Social justice warriors (SJWs) come in all shapes and sizes, but their methods and mentalities are similar enough to draw meaningful conclusions about such things if a long enough timeline is studied. Although the modern social justice warrior might seem on the surface to bear little resemblance to his 20th century Bolshevist ancestor, a close look at the record suggests otherwise.
There is a direct line of descent which runs from the bespectacled Bolshevist butchers of early 20th century Europe, and the blue-haired, overweight, shrill monitors of political correctness that haunt the college campuses, media outlets, and workplaces of the West today. Not to understand this fact is to miss something of central importance in predicting future outbursts of SJW violence.
We will examine here a historic event that has slipped into obscurity, Germany’s Spartacist Revolt of 1919. Who instigated it, how it came about, and—most importantly—how it was dealt with will be instructive for readers interested in social order, stability, and tradition.
Germany in 1918 was in chaos. The war had been lost; the Kaiser had abdicated; and the reins of power were being contested by various groups on the right, the left, and the center. Some of these groups cared about the future of the nation.
Some, inspired by the Bolshevist Revolution which had seized control of Russia, were ideological fanatics of the very worst type. They cared nothing about Germany, only about turning the country into a Communist hellhole of the type then being shaped in the East. All over Europe, Bolshevist agents were fomenting insurrection as part of a Moscow-directed scheme to control Europe.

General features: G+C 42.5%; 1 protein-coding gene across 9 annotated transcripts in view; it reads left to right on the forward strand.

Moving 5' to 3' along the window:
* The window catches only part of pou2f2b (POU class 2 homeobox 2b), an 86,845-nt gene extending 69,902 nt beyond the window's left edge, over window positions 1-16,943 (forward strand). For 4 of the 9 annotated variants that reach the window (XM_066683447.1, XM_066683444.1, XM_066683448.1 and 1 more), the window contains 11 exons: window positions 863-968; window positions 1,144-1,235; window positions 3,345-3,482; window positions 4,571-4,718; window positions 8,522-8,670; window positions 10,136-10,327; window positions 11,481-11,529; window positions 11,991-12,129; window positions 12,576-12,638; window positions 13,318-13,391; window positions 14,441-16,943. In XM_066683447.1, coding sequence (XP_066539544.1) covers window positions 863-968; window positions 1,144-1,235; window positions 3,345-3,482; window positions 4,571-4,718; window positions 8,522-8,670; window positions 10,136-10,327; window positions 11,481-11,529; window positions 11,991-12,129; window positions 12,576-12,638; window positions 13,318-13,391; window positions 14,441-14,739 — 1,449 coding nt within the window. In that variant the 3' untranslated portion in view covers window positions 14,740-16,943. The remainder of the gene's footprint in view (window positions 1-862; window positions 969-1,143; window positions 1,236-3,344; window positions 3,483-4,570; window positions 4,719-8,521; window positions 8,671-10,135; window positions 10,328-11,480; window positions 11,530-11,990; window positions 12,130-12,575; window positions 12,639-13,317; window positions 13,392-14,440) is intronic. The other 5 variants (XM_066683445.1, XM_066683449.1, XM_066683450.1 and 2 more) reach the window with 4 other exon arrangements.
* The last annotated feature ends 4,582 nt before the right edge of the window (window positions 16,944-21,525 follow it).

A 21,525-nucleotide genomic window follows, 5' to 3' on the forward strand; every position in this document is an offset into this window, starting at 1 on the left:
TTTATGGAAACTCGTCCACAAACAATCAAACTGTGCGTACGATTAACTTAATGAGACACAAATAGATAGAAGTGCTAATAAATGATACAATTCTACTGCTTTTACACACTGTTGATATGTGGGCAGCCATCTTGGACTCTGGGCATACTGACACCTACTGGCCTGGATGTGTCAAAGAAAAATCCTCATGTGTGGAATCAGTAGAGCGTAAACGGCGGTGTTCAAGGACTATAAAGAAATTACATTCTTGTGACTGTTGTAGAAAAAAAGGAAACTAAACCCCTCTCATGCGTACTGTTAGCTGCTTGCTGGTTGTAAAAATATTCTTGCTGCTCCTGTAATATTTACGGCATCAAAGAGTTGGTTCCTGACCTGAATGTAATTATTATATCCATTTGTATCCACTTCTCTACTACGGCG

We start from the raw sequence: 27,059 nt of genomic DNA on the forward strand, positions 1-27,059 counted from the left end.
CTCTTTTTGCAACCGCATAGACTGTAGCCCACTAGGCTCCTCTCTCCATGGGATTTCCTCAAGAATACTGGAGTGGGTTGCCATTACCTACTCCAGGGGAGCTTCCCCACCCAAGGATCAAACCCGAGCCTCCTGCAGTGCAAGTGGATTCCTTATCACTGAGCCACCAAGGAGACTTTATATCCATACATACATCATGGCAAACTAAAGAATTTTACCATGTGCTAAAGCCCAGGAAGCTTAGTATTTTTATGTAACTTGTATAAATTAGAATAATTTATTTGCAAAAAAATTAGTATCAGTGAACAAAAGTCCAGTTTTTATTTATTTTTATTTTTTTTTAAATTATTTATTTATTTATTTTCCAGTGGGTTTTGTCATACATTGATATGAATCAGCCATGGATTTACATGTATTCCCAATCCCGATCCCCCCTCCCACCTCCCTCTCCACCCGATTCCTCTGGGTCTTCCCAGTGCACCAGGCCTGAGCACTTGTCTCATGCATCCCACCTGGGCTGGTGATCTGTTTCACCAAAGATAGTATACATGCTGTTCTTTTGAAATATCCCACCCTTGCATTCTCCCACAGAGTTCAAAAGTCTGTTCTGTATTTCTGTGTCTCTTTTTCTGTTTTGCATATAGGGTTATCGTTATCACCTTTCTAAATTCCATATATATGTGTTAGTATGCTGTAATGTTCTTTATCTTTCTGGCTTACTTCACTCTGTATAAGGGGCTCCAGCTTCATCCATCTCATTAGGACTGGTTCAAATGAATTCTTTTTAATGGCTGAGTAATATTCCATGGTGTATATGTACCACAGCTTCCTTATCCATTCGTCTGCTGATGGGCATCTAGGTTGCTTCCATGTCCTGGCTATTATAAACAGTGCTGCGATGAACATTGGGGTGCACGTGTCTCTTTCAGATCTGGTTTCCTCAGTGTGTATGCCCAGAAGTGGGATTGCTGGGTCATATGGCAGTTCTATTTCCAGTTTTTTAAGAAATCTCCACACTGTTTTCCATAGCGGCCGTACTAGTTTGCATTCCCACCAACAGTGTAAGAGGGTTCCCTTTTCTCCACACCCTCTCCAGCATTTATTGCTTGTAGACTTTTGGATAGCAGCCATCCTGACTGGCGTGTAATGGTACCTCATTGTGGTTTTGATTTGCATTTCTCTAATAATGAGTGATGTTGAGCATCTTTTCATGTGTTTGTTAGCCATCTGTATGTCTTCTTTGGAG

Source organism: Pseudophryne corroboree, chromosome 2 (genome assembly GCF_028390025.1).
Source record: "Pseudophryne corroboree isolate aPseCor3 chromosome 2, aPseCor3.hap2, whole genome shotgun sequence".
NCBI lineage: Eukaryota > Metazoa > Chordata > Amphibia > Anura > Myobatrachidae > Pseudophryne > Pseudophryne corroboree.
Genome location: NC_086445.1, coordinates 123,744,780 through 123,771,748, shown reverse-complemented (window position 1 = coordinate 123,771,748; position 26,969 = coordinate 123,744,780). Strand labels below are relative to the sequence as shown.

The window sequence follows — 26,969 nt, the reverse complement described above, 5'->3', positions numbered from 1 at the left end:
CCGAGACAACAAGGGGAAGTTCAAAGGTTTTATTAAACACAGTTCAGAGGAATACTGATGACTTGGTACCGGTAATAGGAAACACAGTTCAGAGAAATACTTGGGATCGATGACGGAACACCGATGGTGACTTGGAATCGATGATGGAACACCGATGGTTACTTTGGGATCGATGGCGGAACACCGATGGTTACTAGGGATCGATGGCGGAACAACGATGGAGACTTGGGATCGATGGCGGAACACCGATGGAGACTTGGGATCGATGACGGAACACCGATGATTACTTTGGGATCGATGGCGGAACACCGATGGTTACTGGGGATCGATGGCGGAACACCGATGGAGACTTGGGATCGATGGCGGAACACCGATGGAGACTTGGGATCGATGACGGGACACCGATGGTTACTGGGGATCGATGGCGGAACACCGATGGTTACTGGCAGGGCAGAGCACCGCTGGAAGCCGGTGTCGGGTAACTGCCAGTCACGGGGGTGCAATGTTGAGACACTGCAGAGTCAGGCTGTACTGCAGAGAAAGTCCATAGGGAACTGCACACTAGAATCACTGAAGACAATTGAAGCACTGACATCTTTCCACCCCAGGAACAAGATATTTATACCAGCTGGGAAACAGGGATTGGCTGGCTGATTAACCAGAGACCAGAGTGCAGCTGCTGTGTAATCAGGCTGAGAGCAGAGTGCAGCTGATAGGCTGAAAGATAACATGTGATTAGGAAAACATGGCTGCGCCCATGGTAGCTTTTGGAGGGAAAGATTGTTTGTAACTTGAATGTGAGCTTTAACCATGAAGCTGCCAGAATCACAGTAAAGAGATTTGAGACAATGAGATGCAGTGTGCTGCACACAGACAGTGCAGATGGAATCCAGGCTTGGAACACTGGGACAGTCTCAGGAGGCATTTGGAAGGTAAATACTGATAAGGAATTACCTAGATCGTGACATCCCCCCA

It is easy to forget now, in 2015, that Bolshevism was the worst catastrophe to befall Western civilization. By any reasonable measure, this is a fact as inescapable as 1+1=2. Much like modern SJWs, Bolshevists liked to trumpet their alleged “ideas” of freedom, justice, and equality.
In practice, these slogans were code-words for exterminating people they did not like and destroying thousands of years of Western culture.
Knowing what we now know about the uncounted millions of Bolshevist atrocities, these “revolutionaries” should be recognized for what they were: a plague virus. No measures could be too harsh in dealing with them. Luckily, some governments in those days had the backbone to eradicate the virus. In Hungary, for example, a Communist rat and Comitern agent named Bela Kun staged a revolution in 1919, which fortunately was suppressed.
One of the groups in postwar Germany seeking to seize power was the so-called “Spartacist League.” It renamed itself the Communist Party of Germany in 1919 and joined the Comitern in that year (the Comitern was Moscow’s front organization dedicated to international revolution). The Spartacist League was founded by Rosa Luxemburg, Karl Liebknecht, and Clara Zetkin. Here are their photos:
They look much like hateful modern social justice warriors. It is interesting, in fact, to note that SJWs of all eras look roughly the same. Luxemburg has been to some extent elevated as some sort of secular saint by the media, but she was little more than another vindictive Bolshevist commissar.
And just like the modern SJW, these people were traitors to their homeland and their culture. They spent the war years (1916-1918) locked in German jails for trying to foment antiwar demonstrations.
Had they taken power in Germany, they would have embarked on the same bloody program that all other Communist parties undertook. But they were able to conceal their schemes behind angelic-sounding phrases and slogans, much like the modern SJW.